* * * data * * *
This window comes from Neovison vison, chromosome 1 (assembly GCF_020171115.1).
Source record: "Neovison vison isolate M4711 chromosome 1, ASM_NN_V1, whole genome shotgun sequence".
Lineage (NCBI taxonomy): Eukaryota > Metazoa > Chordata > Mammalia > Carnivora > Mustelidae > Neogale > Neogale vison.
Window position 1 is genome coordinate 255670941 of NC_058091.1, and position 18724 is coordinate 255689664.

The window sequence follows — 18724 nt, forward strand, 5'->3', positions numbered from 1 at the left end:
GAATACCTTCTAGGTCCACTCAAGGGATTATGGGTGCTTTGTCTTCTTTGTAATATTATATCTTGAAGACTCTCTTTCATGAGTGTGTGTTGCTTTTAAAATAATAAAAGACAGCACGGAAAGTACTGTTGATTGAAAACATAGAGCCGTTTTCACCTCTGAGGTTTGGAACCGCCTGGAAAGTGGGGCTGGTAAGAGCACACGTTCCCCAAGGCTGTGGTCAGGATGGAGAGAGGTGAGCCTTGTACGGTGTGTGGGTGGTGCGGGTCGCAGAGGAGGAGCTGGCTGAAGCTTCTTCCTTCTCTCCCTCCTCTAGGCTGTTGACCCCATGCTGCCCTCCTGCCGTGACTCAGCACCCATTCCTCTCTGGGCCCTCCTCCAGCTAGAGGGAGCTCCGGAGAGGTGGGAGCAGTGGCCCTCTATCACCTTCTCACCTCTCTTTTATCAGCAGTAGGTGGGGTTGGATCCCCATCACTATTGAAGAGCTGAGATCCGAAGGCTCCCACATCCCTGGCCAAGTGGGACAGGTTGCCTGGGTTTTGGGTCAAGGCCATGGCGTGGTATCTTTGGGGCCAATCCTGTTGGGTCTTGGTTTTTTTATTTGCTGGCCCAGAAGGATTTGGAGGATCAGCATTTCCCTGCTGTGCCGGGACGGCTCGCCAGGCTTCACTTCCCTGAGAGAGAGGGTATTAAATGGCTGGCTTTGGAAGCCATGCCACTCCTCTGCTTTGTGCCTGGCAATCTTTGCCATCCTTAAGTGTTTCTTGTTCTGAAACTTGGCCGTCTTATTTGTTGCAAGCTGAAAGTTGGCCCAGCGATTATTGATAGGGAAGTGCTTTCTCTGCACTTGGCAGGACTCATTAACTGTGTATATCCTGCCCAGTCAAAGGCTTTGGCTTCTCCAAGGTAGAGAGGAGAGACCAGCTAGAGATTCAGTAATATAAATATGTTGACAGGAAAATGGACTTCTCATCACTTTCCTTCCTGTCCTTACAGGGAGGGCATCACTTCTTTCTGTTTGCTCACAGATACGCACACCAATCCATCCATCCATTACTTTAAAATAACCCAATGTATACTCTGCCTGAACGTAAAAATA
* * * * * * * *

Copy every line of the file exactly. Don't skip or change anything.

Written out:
This window comes from Neovison vison, chromosome 1 (assembly GCF_020171115.1).
Source record: "Neovison vison isolate M4711 chromosome 1, ASM_NN_V1, whole genome shotgun sequence".
Lineage (NCBI taxonomy): Eukaryota > Metazoa > Chordata > Mammalia > Carnivora > Mustelidae > Neogale > Neogale vison.
Window position 1 is genome coordinate 255670941 of NC_058091.1, and position 18724 is coordinate 255689664.

The window sequence follows — 18724 nt, forward strand, 5'->3', positions numbered from 1 at the left end:
GAATACCTTCTAGGTCCACTCAAGGGATTATGGGTGCTTTGTCTTCTTTGTAATATTATATCTTGAAGACTCTCTTTCATGAGTGTGTGTTGCTTTTAAAATAATAAAAGACAGCACGGAAAGTACTGTTGATTGAAAACATAGAGCCGTTTTCACCTCTGAGGTTTGGAACCGCCTGGAAAGTGGGGCTGGTAAGAGCACACGTTCCCCAAGGCTGTGGTCAGGATGGAGAGAGGTGAGCCTTGTACGGTGTGTGGGTGGTGCGGGTCGCAGAGGAGGAGCTGGCTGAAGCTTCTTCCTTCTCTCCCTCCTCTAGGCTGTTGACCCCATGCTGCCCTCCTGCCGTGACTCAGCACCCATTCCTCTCTGGGCCCTCCTCCAGCTAGAGGGAGCTCCGGAGAGGTGGGAGCAGTGGCCCTCTATCACCTTCTCACCTCTCTTTTATCAGCAGTAGGTGGGGTTGGATCCCCATCACTATTGAAGAGCTGAGATCCGAAGGCTCCCACATCCCTGGCCAAGTGGGACAGGTTGCCTGGGTTTTGGGTCAAGGCCATGGCGTGGTATCTTTGGGGCCAATCCTGTTGGGTCTTGGTTTTTTTATTTGCTGGCCCAGAAGGATTTGGAGGATCAGCATTTCCCTGCTGTGCCGGGACGGCTCGCCAGGCTTCACTTCCCTGAGAGAGAGGGTATTAAATGGCTGGCTTTGGAAGCCATGCCACTCCTCTGCTTTGTGCCTGGCAATCTTTGCCATCCTTAAGTGTTTCTTGTTCTGAAACTTGGCCGTCTTATTTGTTGCAAGCTGAAAGTTGGCCCAGCGATTATTGATAGGGAAGTGCTTTCTCTGCACTTGGCAGGACTCATTAACTGTGTATATCCTGCCCAGTCAAAGGCTTTGGCTTCTCCAAGGTAGAGAGGAGAGACCAGCTAGAGATTCAGTAATATAAATATGTTGACAGGAAAATGGACTTCTCATCACTTTCCTTCCTGTCCTTACAGGGAGGGCATCACTTCTTTCTGTTTGCTCACAGATACGCACACCAATCCATCCATCCATTACTTTAAAATAACCCAATGTATACTCTGCCTGAACGTAAAAATA